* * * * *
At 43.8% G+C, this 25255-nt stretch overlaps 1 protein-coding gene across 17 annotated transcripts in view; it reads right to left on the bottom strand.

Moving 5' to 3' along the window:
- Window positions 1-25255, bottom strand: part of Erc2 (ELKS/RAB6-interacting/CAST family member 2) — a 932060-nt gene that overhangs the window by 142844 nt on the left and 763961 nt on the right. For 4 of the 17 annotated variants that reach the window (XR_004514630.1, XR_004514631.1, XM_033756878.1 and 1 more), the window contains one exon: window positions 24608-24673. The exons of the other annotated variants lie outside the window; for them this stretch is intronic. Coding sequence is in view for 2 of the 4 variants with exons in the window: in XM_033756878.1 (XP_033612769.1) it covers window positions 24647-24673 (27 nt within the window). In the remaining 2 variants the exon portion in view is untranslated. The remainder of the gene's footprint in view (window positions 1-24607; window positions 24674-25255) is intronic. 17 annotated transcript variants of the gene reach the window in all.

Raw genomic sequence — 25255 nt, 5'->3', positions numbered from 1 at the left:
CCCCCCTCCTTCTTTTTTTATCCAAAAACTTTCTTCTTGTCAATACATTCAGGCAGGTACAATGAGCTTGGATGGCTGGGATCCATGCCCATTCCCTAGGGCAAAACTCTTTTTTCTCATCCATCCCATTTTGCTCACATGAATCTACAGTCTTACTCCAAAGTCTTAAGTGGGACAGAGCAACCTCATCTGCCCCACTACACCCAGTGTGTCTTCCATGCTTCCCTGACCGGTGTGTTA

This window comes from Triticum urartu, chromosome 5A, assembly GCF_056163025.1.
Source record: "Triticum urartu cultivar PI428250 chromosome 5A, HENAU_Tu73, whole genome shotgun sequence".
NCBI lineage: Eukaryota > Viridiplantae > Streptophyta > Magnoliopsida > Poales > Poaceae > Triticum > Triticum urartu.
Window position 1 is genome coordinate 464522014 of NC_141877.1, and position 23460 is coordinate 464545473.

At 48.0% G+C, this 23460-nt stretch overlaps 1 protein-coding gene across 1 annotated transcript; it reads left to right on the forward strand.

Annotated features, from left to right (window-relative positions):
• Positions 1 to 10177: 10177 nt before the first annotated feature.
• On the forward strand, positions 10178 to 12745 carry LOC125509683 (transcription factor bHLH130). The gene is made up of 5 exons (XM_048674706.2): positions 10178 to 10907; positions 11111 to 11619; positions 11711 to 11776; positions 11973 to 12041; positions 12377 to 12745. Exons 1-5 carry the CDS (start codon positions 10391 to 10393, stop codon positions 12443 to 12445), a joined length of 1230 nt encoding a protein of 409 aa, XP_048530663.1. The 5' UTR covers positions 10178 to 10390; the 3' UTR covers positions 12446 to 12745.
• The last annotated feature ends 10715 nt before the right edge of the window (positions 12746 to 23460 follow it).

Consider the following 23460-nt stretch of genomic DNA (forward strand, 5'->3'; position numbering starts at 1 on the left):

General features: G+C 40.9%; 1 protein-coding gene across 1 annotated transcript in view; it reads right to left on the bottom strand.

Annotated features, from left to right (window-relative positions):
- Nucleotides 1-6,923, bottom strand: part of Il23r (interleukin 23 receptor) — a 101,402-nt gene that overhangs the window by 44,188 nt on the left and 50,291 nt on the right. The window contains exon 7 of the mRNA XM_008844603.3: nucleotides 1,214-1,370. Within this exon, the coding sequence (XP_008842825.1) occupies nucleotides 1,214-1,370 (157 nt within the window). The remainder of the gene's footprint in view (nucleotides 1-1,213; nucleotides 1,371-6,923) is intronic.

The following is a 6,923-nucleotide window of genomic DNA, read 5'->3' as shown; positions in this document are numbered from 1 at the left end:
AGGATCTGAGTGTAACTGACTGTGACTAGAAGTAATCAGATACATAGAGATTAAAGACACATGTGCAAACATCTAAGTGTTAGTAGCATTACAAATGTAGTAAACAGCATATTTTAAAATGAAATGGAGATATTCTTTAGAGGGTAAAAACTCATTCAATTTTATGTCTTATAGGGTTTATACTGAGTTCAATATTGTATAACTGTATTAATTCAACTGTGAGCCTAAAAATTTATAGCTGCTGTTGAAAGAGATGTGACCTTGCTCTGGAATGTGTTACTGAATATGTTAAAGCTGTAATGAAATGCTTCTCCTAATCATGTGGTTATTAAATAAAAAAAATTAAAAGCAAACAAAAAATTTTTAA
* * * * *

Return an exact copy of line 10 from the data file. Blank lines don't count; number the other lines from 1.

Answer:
At 48.0% G+C, this 23460-nt stretch overlaps 1 protein-coding gene across 1 annotated transcript; it reads left to right on the forward strand.